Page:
Circles with a given redshift z within the Hubble circle (dashed line) with the Hubble radius.
Results
[edit  edit source]It is assumed that the outer shell is expanding, spherical and consists of dark matter. The effective mass of the outer shell is computed only considering the geometrical region in front of the object. This assumption is based on the fact that the retarded gravitational potentials from the opposite border of the black shell can be neglected. The following diagrams show the solution in two different representations over the relation of the mass of the invisible universe surrounding the visible universe in a spherical shell in units of the mass of the visible universe :
 The Schwarzschild distance between the visible border of the universe and the invisible outer shell of the universe.
 The radius of the visible universe .
 Mass of the universe: :
The overall mass of the invisible black shell can be expressed in relation to the mass of the visible universe :
→ See appendix: table with results for different values of numerically computed by a Java program.
In this model the mass of the invisible outer black shell continuously increases by absorbing mass from the visible universe, due to the net forces of the retarded gravitational potentials and the corresponding acceleration in direction of the black shell. More and more matter is moving from the visible universe behind the event horizon, where it becomes invisible and unaccessible, but leaves its gravitational action to the visible part of the universe. Furthermore, the mass of the black shell is in the same magnitude as the mass of the visible universe even in the earlier cosmical ages.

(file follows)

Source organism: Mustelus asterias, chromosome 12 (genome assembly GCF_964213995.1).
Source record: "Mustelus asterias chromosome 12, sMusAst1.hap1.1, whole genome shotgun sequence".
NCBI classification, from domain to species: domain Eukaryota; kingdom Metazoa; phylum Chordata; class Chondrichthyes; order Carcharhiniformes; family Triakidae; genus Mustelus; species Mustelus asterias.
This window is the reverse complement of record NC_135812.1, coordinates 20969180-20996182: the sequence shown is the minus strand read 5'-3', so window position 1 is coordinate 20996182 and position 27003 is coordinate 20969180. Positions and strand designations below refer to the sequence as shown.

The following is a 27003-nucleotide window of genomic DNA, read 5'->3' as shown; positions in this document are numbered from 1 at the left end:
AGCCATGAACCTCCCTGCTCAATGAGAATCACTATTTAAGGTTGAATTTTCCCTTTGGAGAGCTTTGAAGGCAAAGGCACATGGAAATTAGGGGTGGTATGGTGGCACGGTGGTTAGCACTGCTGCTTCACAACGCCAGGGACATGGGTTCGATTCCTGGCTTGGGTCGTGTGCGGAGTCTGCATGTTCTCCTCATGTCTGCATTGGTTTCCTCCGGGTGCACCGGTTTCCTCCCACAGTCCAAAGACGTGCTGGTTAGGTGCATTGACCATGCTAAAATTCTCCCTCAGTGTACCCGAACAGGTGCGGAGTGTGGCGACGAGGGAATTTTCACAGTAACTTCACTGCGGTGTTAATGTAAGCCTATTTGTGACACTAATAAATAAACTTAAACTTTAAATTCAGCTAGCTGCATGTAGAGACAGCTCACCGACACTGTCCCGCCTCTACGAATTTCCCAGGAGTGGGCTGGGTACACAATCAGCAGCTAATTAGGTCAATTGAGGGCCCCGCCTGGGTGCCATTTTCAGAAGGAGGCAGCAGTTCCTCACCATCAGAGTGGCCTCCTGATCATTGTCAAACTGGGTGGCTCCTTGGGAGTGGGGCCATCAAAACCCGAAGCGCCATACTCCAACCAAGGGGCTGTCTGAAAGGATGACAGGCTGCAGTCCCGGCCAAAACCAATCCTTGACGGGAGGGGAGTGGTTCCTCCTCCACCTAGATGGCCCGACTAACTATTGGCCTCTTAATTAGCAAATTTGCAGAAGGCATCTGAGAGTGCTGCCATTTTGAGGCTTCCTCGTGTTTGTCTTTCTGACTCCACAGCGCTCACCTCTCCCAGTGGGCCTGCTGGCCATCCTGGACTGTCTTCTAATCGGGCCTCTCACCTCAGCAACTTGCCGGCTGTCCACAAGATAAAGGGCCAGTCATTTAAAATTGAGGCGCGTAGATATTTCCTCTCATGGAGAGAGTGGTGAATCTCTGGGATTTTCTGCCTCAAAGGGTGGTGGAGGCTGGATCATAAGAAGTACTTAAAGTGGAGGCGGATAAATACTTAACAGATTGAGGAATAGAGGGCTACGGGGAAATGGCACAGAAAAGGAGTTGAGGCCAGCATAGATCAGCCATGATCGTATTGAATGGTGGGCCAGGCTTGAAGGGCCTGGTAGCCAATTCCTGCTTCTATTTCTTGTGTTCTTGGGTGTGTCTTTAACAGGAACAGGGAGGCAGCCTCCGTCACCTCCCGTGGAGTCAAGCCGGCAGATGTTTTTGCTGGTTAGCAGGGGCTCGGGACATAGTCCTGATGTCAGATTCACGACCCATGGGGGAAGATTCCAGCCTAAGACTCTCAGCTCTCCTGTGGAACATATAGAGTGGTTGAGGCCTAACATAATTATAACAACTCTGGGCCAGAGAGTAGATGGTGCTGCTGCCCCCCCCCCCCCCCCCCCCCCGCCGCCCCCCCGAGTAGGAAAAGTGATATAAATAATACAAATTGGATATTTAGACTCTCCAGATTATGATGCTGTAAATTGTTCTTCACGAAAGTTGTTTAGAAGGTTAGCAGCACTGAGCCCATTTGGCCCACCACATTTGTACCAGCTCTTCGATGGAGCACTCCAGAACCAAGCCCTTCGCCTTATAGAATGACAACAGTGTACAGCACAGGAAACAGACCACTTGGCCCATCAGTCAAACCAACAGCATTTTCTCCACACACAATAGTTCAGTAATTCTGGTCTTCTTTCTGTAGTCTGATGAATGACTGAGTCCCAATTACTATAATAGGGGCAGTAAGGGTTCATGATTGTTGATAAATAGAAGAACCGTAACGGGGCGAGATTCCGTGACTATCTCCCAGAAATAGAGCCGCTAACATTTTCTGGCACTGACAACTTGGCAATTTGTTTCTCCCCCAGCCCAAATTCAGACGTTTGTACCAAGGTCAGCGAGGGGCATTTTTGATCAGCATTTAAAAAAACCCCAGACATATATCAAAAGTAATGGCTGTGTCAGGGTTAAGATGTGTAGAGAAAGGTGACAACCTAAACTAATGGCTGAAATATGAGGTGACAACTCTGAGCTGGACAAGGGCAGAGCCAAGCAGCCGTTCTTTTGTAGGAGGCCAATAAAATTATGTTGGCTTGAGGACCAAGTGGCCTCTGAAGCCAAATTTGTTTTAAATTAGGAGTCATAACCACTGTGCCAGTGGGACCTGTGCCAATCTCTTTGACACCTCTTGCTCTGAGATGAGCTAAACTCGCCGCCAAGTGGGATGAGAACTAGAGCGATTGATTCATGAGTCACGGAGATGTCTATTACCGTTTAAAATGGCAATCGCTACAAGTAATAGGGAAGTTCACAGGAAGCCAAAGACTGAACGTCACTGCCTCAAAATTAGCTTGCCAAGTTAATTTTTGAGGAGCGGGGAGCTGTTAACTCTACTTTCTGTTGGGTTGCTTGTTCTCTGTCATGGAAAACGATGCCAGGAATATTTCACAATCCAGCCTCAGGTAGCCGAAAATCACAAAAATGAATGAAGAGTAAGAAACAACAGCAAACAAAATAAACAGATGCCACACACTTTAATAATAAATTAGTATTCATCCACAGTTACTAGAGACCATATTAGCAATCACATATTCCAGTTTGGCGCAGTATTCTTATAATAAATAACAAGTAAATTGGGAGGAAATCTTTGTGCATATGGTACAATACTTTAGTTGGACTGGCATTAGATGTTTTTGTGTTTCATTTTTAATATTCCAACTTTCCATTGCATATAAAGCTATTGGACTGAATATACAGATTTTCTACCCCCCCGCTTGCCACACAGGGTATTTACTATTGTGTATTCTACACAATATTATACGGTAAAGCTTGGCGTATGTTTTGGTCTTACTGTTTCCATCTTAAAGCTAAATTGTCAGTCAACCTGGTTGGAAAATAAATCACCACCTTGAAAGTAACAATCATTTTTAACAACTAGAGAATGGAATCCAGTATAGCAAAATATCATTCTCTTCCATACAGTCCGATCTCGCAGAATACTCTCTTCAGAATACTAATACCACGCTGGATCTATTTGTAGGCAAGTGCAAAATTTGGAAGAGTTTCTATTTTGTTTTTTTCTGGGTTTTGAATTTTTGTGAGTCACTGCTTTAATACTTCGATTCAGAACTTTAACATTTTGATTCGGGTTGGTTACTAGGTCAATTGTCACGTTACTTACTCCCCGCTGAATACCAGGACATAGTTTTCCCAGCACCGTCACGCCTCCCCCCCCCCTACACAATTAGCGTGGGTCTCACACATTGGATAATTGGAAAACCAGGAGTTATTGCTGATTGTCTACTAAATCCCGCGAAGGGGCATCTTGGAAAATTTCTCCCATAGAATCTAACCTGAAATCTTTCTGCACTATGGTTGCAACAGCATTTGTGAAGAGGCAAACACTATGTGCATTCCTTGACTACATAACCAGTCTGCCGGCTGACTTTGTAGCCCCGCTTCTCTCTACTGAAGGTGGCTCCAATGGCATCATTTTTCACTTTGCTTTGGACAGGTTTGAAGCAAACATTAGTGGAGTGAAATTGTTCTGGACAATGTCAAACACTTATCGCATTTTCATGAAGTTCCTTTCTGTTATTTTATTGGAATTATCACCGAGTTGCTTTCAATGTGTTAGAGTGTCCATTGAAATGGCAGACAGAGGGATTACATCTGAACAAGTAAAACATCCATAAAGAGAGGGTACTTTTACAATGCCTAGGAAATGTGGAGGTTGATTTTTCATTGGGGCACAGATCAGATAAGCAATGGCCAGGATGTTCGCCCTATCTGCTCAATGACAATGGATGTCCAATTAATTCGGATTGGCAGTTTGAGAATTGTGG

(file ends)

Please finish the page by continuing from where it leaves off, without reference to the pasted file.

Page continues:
Scheme with the outer black shell of the invisible universe with dark matter (right), the shell of the origin of the cosmic microwave background (CMB, dark red) as well as a far galaxy (light red). The matter in the vicinity of the black shell is accelerated towards the shell due to the effect of retarded gravitational forces and may disappear into it by crossing the event horizon at the Schwarzschild distance. During the era of transforming dark matter into "dark energy" the Schwarzschild distance was fastly increasing.

Evolvement of the effective mass of the black shell of the universe with the decreasing radii of the visible universe and the increasing Schwarzschild distances as well as the increasing (effective) masses of the black shell.

Schwarzschild distance between the visible border of the universe and the invisible outer sphere of the universe as a function of the mass of the black shell in units of the mass of the visible universe. The Schwarzschild distance was grewing much faster than the mass of the black shell around .

Radius of the visible universe as a function of the mass of the invisible universe surrounding it in a spherical black shell in units of the mass of the visible universe. The size of the visible universe began to shrink very suddenly at the time around .